This eight-week program introduces participants to an understanding of archetypal patterns in cinema. Perspectives from the study of mythology and depth psychology, particularly those associated with Joseph Campbell, C.G. Jung, and James Hillman will be explored in relation to selected films. After setting out basic concepts, the instructors will make weekly presentations in relation to assigned viewings and readings, followed by group engagement. The program is designed for anyone interested in the nexus of myth, individuation, and screen story. If you aim to use film in teaching, aspire to become involved in feature filmmaking, or simply wish to deepen your comprehension of the cinematic imagination, this program will inspire and energize your efforts.
A syllabus with readings designed to generate an understanding of basic perspectives in the archetypal and mythic approach to cinema as well as prepare participants for the analysis and discussion of selected films.
Viewing assignments and study questions pertaining to each week’s film.
Live two-hour Zoom sessions, including film clips, a presentation, and discussion with John Bucher and Glen Slater.
Who is the course for?
People interested in deepening their understanding of the cinematic arts.
Story-tellers and screenwriters wishing to further their comprehension of depth psychological and mythological patterns and symbols in film.
Psychotherapists and students of the arts and culture interested in the way films convey the collective challenges and transformative potentials of our time.
Cinephiles who simply want to contemplate the images and narratives of feature films from a different angle.
What will you gain by taking this course?
A grasp of the way archetypal and mythic patterns appear in screen stories.
Familiarity with some of the key theoretical and conceptual understandings offered by C. G. Jung, Joseph Campbell, James Hillman, and others.
A more nuanced and sophisticated comprehension of the Hero’s Journey in film.
A deeper appreciation of the depiction of psychological transformation in the cinematic arts.
An understanding of the interplay of visual and psychological images.
An articulated framework for reoccurring mythic motifs and narrative structures.
Overview of weekly topics:
An orientation to the depth psychological and mythological approaches to film.
The Wizard of Oz: Mythic movement and the collective heroes’ journey.
Sunset Boulevard: Film Noir, the dark soul and narcissistic wounding in Hollywood.
Rogue One: Love and war, science and space, fathers of darkness and light
Black Swan: Persona, shadow, perfection, and the negative mother.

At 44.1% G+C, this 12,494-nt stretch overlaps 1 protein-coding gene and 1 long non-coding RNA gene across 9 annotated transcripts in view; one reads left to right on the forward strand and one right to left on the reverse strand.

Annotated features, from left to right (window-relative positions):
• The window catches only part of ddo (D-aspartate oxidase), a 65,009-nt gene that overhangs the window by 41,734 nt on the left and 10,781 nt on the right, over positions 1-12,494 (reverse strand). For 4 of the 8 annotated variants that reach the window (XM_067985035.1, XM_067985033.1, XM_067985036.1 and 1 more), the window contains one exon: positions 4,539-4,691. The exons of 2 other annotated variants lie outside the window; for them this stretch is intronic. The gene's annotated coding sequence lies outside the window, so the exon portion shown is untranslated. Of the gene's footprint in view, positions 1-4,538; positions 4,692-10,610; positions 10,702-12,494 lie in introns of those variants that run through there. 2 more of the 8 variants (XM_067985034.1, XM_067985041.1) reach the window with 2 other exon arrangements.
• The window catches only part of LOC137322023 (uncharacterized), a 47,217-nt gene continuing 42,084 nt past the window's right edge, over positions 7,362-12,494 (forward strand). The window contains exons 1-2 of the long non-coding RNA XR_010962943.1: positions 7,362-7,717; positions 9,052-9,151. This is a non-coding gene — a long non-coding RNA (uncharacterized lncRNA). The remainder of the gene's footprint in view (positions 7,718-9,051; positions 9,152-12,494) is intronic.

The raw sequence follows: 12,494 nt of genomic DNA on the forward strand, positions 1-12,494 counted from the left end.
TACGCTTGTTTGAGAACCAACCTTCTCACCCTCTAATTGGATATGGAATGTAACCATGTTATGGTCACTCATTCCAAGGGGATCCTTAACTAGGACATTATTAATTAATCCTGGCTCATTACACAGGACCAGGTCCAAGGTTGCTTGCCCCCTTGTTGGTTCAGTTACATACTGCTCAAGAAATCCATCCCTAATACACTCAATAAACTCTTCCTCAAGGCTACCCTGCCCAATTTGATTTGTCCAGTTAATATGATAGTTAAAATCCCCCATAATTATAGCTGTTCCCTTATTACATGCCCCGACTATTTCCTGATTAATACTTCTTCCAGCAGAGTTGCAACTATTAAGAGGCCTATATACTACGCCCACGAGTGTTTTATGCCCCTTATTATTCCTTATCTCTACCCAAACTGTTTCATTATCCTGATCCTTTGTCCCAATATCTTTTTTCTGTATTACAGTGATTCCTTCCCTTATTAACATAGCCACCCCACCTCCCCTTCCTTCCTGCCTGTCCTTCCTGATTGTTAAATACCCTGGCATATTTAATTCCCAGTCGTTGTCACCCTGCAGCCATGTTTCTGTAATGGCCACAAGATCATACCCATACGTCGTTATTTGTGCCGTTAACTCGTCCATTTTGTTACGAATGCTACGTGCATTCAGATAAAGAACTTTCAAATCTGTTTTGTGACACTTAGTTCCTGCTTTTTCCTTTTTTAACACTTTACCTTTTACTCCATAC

Minari: Cycles and symbols of life and death
The Accidental Tourist: Complex, mourning, and soul-making.
Fury Road: The female hero and the path to cultural transformation.
John Bucher, PhD, serves as the Creative Director for the Joseph Campbell Foundation and is an author and podcaster. He has worked with companies including HBO, DC Comics, The History Channel, A24 Films, and has served as a consultant and writer for numerous film, television, and Virtual Reality projects. He is the author of six books including the best-selling Storytelling for Virtual Reality, named by BookAuthority as one of the best storytelling books of all time. Disruptor named him one of the top 25 influencers in Virtual Reality. John teaches film, writing, and story courses in the Los Angeles area and around the world.
Glen Slater, PhD, teaches at Pacifica Graduate Institute, where he is Co-Chair of the Jungian and Archetypal Studies Program. He has written for a number of Jungian publications and edited the third volume of James Hillman’s Uniform Edition, Senex and Puer, as well as the essay collection, Varieties of Mythic Experience. He regularly uses film in his psychology classes to illustrate and explore archetypal patterns, teaches a course on mythology and cinema, has worked as a film reviewer, and is the past film review editor of Spring Journal.
Full refunds for registrations and lodging will be provided up to 14 days prior to an event. Cancellations made 13-6 days prior will receive a 50% refund. There is no refund for registrations or lodging cancellations made within 5 days of your arrival or if you do not show up or leave a program or event early. The Retreat at Pacifica reserves the right to cancel any program at any time. In this instance, you will be refunded in full.
For additional information, including travel, cancellation policy, and disability services please visit our general information section.